Coronavirus

FEMA Set To Start Vaccinations At NRG As Commissioner Garcia Calls For Power Grid Secession

Harris County Judge Lina Hidalgo said Monday that Houston's new FEMA vaccine will be here for at least six weeks.
Harris County Judge Lina Hidalgo said Monday that Houston's new FEMA vaccine will be here for at least six weeks. Screenshot
On Monday, Harris County Judge Lina Hidalgo and Houston Mayor Sylvester Turner shared the good news that the massive COVID-19 vaccine super site run by the Federal Emergency Management Association is still set to open this week at NRG Stadium as planned. Meanwhile, Harris County Commissioner Adrian Garcia asked Commissioners Court to start considering a Harris County exit from the Texas power grid, and another Texan politician got caught red-handed skipping town during the statewide blackouts.

One of the first FEMA-operated vaccine clinics in the country, the Houston site will be able to vaccinate 6,000 people each day (after a soft-launch on Tuesday), seven days a week for three weeks straight before it shifts to second doses.

All told, this center will be able to vaccinate a total of 126,000 Harris County residents in the weeks ahead, all of whom will be selected from the city and county’s vaccine waitlists.

That number is definitely impressive, but Hidalgo stressed as grateful as she is to have this much federal assistance, she’s been told we’ll need to see around nine million total vaccinations “in our broader region” to get this part of the state to herd immunity and anything close to normal pre-pandemic life.


“This site is a huge step, but to be clear, it is not Mission Accomplished,” Hidalgo said. “We must keep fighting for more supply, and you better believe that when we’ve reached 126,000 people, we’re gonna turn right around and ask FEMA to stay until the job is done.”

Hidalgo and Turner were joined by a laundry list of local Democrats from Congress and the Texas Legislature for a bit of (well-deserved) back-patting and celebration about the new vaccine site. All the politicos present Monday made sure to thank President Joe Biden and his administration in particular, and Turner wasn’t shy at all about lobbying Biden to pick Houston as one of his stops on a trip to Texas the president has hinted at.

click to enlarge Houston Mayor Sylvester Turner wants President Joe Biden to know he's more than welcome to visit the Bayou City. - SCREENSHOT
Houston Mayor Sylvester Turner wants President Joe Biden to know he's more than welcome to visit the Bayou City.
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“Let me thank President Biden,” Turner said, “and I certainly look forward to his visit to the state of Texas, and hopefully right here in the city of Houston. He’s very much welcome, and I want him to know that his visit will not be a distraction at all.”

There won’t be any free-for-all, blink-and-it’s-gone sign up process for the FEMA vaccine clinic, Hidalgo and Turner stressed, explaining that this site will vaccinate folks who have signed up for either the City of Houston or Harris County vaccine wait list. Elderly residents and those who live in zip codes the city and county have identified as especially vulnerable to the coronavirus will be prioritized for these FEMA vaccinations.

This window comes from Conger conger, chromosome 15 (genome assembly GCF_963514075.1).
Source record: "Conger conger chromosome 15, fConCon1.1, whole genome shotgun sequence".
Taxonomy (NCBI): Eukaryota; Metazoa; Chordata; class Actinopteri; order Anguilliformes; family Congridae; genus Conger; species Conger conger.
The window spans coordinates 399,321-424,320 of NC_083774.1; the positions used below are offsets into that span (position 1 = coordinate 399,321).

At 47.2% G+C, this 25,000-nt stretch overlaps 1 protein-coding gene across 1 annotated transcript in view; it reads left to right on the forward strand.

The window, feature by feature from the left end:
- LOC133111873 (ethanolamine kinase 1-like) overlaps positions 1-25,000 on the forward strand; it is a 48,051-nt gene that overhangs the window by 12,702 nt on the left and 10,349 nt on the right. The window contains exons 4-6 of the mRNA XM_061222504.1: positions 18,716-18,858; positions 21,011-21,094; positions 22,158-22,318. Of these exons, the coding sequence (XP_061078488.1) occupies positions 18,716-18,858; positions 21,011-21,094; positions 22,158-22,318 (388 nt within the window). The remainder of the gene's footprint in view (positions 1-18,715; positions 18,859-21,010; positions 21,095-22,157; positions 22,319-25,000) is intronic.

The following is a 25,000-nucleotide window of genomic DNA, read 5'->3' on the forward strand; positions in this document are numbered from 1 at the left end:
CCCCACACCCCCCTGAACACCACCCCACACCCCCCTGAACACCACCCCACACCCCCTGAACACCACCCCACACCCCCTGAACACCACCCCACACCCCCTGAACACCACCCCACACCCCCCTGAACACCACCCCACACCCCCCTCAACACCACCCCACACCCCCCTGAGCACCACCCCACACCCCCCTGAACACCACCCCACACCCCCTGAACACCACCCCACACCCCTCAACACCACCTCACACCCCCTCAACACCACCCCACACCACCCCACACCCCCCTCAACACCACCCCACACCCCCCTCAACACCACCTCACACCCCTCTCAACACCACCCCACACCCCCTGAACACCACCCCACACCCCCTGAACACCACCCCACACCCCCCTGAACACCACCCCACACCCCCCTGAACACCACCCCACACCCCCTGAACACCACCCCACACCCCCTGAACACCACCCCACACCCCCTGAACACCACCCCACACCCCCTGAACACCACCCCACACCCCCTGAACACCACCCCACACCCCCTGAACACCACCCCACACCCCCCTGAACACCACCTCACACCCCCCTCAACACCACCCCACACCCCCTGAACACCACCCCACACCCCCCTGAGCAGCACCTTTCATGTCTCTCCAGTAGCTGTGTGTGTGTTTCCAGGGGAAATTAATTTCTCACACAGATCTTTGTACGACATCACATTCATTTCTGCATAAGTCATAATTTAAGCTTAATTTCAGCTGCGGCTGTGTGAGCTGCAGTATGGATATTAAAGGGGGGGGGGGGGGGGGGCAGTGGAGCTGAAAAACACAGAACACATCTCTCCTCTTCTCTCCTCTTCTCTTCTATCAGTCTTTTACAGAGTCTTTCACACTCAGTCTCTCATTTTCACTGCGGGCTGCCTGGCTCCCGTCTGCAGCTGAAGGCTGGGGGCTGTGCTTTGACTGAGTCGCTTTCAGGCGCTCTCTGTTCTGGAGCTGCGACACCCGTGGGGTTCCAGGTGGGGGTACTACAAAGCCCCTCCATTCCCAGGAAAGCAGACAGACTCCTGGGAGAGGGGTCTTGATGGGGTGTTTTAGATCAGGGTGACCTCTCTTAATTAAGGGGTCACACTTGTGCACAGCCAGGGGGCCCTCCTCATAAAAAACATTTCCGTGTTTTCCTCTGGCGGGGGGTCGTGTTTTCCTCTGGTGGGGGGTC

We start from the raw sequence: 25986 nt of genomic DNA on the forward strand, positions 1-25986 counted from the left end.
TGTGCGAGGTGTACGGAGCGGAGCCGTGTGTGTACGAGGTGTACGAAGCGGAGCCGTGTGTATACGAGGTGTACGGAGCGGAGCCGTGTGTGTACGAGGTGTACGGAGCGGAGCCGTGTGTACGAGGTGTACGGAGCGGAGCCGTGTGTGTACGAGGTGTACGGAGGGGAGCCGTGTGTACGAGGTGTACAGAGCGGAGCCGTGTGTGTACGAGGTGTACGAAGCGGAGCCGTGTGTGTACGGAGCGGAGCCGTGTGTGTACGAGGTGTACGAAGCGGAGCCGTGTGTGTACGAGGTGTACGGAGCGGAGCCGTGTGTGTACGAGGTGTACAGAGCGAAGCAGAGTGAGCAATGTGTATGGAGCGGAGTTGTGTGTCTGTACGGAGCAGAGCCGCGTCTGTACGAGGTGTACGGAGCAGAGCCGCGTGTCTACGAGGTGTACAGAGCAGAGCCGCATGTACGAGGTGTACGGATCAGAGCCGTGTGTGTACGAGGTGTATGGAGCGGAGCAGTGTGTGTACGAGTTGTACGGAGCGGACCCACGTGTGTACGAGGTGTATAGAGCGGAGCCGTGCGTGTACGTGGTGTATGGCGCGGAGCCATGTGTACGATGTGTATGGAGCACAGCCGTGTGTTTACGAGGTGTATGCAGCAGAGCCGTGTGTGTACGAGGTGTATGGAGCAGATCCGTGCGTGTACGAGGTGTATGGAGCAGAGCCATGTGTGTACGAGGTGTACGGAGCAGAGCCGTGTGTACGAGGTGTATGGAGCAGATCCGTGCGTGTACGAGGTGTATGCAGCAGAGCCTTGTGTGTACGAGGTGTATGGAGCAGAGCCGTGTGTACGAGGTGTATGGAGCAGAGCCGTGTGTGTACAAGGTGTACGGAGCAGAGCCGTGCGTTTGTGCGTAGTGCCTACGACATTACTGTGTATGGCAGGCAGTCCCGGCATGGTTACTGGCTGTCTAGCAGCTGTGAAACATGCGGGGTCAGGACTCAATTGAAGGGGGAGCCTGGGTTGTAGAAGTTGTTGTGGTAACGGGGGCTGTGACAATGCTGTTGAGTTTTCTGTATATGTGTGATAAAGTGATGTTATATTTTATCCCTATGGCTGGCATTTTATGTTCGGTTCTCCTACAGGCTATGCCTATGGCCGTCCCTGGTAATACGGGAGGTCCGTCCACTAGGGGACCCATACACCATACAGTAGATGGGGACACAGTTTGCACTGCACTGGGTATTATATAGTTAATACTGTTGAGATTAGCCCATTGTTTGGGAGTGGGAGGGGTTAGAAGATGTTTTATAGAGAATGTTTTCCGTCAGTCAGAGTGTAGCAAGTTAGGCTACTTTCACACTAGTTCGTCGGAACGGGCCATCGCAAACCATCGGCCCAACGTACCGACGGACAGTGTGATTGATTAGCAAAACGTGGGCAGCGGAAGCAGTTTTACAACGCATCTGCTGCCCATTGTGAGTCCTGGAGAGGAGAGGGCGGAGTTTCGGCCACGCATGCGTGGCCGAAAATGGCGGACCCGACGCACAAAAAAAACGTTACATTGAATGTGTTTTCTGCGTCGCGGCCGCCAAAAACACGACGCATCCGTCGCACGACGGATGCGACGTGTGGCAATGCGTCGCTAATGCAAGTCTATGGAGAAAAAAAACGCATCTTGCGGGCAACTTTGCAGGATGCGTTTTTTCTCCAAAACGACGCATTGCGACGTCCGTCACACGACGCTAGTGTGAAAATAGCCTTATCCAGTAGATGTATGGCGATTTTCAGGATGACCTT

In a news release, the Houston Health Department laid out the criteria both the city and county health departments will use to decide who gets a FEMA vaccine, and shared who can sign up for those waitlists and how to get added:

Houston Health Department

The Houston Health Department’s strategy for the NRG Park site will utilize its Area Agency Aging waitlist with the following prioritization criteria:
  • Priority 1 – People age 65 and older who live in a high-risk zip code,
  • Priority 2 – People age 65 years and older,
  • Priority 3 – People age 60-64 with underlying medical conditions who live in high risk zip codes, and
  • Priority 4 – People age 60-64 with underlying medical conditions.
Houston’s high risk zip codes are geographic areas with people more vulnerable to severe COVID-19 illness as identified by positivity rate, underlying health condition, economic, and social data.
The department’s waitlist remains open for people age 65 and older and people age 60 and older with chronic health conditions. Those who qualify may call the department’s Area Agency on Aging at 832-393-4301 to leave a voicemail with their name and phone number. Calls will be returned for screening and scheduling. An online registration portal for those who meet the criteria opens Tuesday at HoustonEmergency.org/covid19.

Harris County Public Health

Harris County Public Health (HCPH) is providing initial vaccinations to those most at risk of exposure to COVID-19 that meet the State’s guidelines of 1A and 1B.

Harris County will utilize its current vaccination waitlist: https://vacstrac.hctx.net/landing or individuals can call 832-927-8787 (If registering online do not use Internet Explorer or Microsoft Edge). Individuals who meet the criteria will be randomly selected from the following age cohorts prioritized first: 75+, 65 - 74, 55 - 64, 45 - 54, 35 - 44, 25 - 34, 25 - 34, and 16 – 24 (16+ due to Pfizer guidelines).